Umbrellas have become more and more valuable as toys to play with; forming trees to hide behind, swords to ‘fight’ with, and at one point the wheels for a horse and carriage. (I really like the horses but I’m definitely their most vocal advocate – only time can tell if they’ll end up in the glue factory…).

The umbrellas are a prime example of necessity birthing invention. Since we’ve got to fit everything – props, costume, anything remotely resembling a set – into one suitcase, we’re quite limited in what we can use. We need things that are compact, versatile and which can offer lots of different images. As a result we’ve been forced to be really imaginative with what we have and the results are incredibly joyful.

It does make you wonder about big budget theatre, and how having a huge amount of technical capability and money to spend can actually scupper creativity. ‘We need Olivia to enter in a horse and carriage’ – okay, well, let’s just get one. ‘We need some swords’ – bang, there they are. ‘We’re actually bringing in a real box-tree from Hampton Court’. When you’ve got everything at your disposal, there is no need for imaginative solutions to problems and the muscle will inevitably atrophy. This is not to say that all big budget theatre is devoid of creativity — far from it — but in my opinion theatre which enjoys a hefty financial backing is at its most successful when it retains the spirit of whatever it is that forces an actor to turn an umbrella into a toothbrush in front of your eyes.

Since we now have an Olivia/Maria in the room, we’ve been able to look at two scenes in the play which are particularly tricky and long. Act 3, Scene 4 isn’t so much one scene as a collection of about seventeen which all run into each other, and Act 5, Scene 1 is just a mammoth where all the loose ends (or almost all of them at least) are tied up and all the mistaken identities are revealed. These scenes took an entire day each to work through and roughly set, and left everyone pretty knackered in the old brain department.

Our method of working, which continues to serve us well, of muddling through a scene in its entirety once, then again, then again – each time shaping and moulding a bit more – was a bit more grueling with these longer scenes, as it takes ages to get to the stage where everyone can go ‘Whey, we did it!’. However, brain-soupefying as the two and a half days we spent on these scenes were, I feel like we’ve developed some hard-earned stamina which we will surely make use of going forward.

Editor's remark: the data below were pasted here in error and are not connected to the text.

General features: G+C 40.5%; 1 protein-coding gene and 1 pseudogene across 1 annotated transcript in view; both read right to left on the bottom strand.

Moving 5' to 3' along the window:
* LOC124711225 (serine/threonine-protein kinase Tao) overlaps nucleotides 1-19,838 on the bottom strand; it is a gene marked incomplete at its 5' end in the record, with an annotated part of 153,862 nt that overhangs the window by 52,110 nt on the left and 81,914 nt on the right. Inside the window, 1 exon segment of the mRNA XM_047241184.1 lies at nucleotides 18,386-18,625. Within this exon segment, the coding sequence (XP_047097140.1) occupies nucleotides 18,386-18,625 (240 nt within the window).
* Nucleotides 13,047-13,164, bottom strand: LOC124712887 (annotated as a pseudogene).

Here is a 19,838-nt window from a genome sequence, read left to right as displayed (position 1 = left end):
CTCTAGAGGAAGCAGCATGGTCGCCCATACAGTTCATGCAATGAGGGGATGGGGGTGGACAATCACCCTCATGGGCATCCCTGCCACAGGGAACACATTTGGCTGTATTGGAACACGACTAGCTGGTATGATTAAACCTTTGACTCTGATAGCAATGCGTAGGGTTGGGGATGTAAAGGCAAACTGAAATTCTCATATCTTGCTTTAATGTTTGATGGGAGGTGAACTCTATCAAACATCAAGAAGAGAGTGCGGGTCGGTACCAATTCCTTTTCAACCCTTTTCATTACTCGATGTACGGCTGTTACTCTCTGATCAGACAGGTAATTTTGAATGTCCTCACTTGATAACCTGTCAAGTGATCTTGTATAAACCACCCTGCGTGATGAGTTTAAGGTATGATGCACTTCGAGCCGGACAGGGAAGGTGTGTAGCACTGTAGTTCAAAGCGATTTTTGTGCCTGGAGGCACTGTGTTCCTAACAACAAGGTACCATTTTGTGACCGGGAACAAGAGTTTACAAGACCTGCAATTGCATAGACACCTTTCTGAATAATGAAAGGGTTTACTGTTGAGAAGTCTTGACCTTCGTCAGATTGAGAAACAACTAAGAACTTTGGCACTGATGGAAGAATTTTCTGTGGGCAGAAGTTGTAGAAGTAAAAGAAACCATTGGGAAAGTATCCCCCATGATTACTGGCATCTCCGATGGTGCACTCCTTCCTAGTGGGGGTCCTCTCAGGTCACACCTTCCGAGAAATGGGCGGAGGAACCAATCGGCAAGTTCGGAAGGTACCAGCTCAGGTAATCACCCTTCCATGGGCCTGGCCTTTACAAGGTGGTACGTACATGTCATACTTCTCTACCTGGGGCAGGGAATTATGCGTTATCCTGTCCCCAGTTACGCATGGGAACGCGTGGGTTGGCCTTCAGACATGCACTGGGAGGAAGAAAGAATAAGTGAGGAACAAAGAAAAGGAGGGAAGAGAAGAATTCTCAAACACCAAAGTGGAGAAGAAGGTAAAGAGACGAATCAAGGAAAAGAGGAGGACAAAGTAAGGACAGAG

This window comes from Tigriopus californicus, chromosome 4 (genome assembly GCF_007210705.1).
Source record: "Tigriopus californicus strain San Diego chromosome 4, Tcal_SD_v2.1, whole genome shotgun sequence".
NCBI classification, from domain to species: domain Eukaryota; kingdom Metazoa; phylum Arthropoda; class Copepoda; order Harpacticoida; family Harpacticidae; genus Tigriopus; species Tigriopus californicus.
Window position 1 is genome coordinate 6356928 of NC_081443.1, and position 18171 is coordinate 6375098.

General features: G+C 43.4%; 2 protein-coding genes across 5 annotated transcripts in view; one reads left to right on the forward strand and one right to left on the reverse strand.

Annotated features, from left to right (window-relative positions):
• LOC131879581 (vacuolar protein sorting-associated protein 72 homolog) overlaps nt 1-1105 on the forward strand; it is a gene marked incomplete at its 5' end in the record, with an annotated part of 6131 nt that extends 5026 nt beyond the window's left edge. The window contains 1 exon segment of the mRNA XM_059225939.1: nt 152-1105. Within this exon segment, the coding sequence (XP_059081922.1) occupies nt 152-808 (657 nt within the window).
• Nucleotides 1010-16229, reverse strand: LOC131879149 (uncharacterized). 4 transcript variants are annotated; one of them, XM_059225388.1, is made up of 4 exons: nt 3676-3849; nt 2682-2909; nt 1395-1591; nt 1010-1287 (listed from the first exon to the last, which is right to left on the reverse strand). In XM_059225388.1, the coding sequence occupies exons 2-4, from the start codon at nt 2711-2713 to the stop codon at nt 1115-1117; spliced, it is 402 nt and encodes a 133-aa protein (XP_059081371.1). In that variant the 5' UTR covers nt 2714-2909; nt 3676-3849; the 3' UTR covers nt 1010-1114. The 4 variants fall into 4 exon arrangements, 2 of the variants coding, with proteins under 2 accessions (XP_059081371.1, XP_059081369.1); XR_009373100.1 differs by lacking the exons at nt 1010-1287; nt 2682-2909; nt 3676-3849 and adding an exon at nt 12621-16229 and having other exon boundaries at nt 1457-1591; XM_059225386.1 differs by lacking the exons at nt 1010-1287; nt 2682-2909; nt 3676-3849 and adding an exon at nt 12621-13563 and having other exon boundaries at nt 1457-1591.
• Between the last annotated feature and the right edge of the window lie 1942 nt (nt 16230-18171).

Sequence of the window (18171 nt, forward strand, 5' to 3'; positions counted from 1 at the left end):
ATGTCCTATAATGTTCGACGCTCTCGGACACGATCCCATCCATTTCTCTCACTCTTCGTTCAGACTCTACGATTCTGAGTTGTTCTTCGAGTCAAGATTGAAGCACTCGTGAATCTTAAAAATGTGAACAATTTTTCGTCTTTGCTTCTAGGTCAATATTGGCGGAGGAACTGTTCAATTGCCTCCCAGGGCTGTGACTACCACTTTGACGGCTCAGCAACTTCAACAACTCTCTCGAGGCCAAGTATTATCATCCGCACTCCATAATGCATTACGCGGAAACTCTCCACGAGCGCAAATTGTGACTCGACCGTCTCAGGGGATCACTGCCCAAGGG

The week rounded out with a stagger-through. You need to walk before you can run, and you need to stagger before you can walk. And stagger we did; props were in the wrong place, people were in the wrong scenes, I definitely said some lines which weren’t anything close to Shakespeare and one of the umbrellas flew from its telescopic handle and across the rehearsal room during one particularly enthusiastic unsheathing of a sword, thankfully no-one was impaled.

But that’s fine. The point of a stagger through is to be rubbish and to have happened. And happen it did. We have a play. It’s messy and mad and surely doesn’t remotely resemble what it will eventually look like when it emerges, undoubtedly resplendent of course, from its chrysalis in Notre Dame. It’s currently a fuzzy, weird looking caterpillar.

But that’s exactly what it’s supposed to be.

The Journey Begins

 

by Wela Mbusi

An epic journey is underway for five actors creating a magical piece of theatre from scratch; using nothing but our skills, imagination, and the love of theatre. Did I also mention without the all seeing eye of a director?

AHHHHHHH!!!

The first two weeks of rehearsals have been about shelling out the play for its meaning, not only for clarity of storytelling, but for us to really grasp such a complex and rich play as Measure for Measure. After the initial shock of being left alone in the room with nothing but the text and our collective training, we managed to slowly, but surely, decipher the scenes one unit at a time. It has been a tremendous learning curve for all of us in the company so far as we’re coming to terms with different ways of working. On top of that, there’s the added responsibility of being all of the other figureheads responsible for the creation of a piece of theatre. However, not having the constant objective eye of a director, it has also meant enjoying the freedom of playing with the text in many ways that a ‘normal’ rehearsal wouldn’t allow us to. We’ve been paraphrasing our lines together and that has helped us not only understand our own lines but the other actors as well.

The breadth and depth of understanding that the process has given us has and hopefully will continue to enrich the play. Foursquare seems to be a regular pre-rehearsal pressure reliever and we are constantly enthused by the epic journey that we’re about to take in the States.

Blizzards, blobs, and beer | Ursinus welcomes AFTLS

And so we reach our final week, heading for Collegeville, Pennsylvania and Ursinus College. The college, pronounced Yer-sigh’-nus, was founded in 1869 and is located 30 miles from Philadelphia. It’s the first time we have even got near to a coast – unless you count Lake Michigan, which does indeed look like an ocean. It’s a bit of a shock, this two-flight journey, as we go from 25 degrees Celsius to -4 (77 to 25F). The frisbee will not be coming out again. Actually we get here just in time; by Monday evening Winter Storm Stella has arrived, bringing with it 18 inches of snow. We were warned about this and there was a quick panic-buy trip to the supermarket when we arrived. Beer, cereal, crisps, all those essentials, you understand…

It also means I’m back in electric shock land. I’m not quite sure why, but Will and I seem to be more susceptible to the shocks, in colder weather, from light switches, from door handles, from each other sometimes. A couple of days ago Jas looked accusingly at me after I had made her jump, as if I was suddenly Marvel’s new creation of Electric Shock Man and doing it just for my own amusement. I’m getting scared to turn the light off at bedtime…

The Kaleidoscope, home of Ursinus College’s departments of Theater and Dance.